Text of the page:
Could attitudes toward COVID-19 in Spain render men more vulnerable than women?
EntityUAM. Departamento de Educación Física, Deporte y Motricidad Humana; UAM. Departamento de Psicología Evolutiva y de la Educación
10.1080/17441692.2020.1791212Global Public Health 15.9 (2020): 1278-1291
ISSN1744-1692 (print); 1744-1706 (online)
SubjectsCOVID-19; Adults; Coronavirus; Epidemic; Morbidity; Virus; Psicología
Rights© 2020 Informa UK Limited, trading as Taylor & Francis Group
The COVID-19 pandemic affects the whole world. Spain is 5th in the world and 3rd in Europe with the largest number of diagnosed cases. Spanish citizens’ attitudes are important in controlling the pandemic. This research assessed attitudes of Spaniards toward COVID-19 in two studies. One (n = 64) was conducted in a shopping centre in Madrid and another (n = 640) online. The results of both studies suggest that women in Spain have a ‘more responsible’ attitude toward the COVID-19 than men. Young adults (18–25 years) scored lower on compliance with safety measures and perceived need to stay home than older adults. In Study 1, level of compliance, knowing someone at risk, and knowing someone infected predicted 31.2% of the variance in the perceived need to stay home. In Study 2, personal concern, level of compliance, keeping distance from others, and perceived social alarm predicted 28.5% of the variance in perceived need to stay home. Regardless of age and/or gender, Spanish people's personal concern about COVID-19 was less than their perceived social alarm about it. These results might help policy makers in considering public attitudes which could play an important role in controlling the current, and possibly a second, wave of COVID-19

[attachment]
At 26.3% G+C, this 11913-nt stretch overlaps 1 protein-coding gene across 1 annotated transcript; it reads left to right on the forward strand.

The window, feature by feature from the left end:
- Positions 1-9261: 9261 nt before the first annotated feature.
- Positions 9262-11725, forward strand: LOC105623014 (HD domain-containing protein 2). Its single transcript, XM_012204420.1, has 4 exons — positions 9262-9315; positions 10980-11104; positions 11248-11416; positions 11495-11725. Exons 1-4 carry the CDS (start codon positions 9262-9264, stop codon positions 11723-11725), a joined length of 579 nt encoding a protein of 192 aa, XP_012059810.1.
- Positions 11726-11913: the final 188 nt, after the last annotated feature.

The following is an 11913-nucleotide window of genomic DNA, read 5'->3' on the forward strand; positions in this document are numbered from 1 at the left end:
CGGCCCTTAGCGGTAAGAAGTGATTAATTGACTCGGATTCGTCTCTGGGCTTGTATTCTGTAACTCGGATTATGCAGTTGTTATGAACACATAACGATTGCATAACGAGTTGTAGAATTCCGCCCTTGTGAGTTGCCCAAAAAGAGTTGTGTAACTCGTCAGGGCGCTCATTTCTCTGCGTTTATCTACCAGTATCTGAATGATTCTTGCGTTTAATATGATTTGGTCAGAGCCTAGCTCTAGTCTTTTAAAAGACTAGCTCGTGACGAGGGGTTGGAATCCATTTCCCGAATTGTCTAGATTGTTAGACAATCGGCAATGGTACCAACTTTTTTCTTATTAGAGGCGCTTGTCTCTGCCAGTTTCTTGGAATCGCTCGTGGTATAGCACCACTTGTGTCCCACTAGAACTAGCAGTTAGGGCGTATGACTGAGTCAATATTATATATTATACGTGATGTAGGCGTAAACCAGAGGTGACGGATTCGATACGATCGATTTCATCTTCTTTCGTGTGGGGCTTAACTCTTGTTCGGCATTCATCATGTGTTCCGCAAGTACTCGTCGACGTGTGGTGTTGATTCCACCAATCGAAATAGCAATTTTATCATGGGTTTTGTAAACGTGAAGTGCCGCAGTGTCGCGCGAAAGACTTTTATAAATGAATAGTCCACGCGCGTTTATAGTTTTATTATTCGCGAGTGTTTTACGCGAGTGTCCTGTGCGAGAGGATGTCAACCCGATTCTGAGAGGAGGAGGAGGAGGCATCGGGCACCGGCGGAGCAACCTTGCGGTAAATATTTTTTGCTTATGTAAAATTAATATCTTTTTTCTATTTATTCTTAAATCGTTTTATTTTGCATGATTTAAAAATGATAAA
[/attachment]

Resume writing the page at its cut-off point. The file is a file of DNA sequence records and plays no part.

Google Scholar:Vega Marcos, Ricardo de la - Ruiz Barquín, Roberto - Boros, Szilvia - Szabo, Attila
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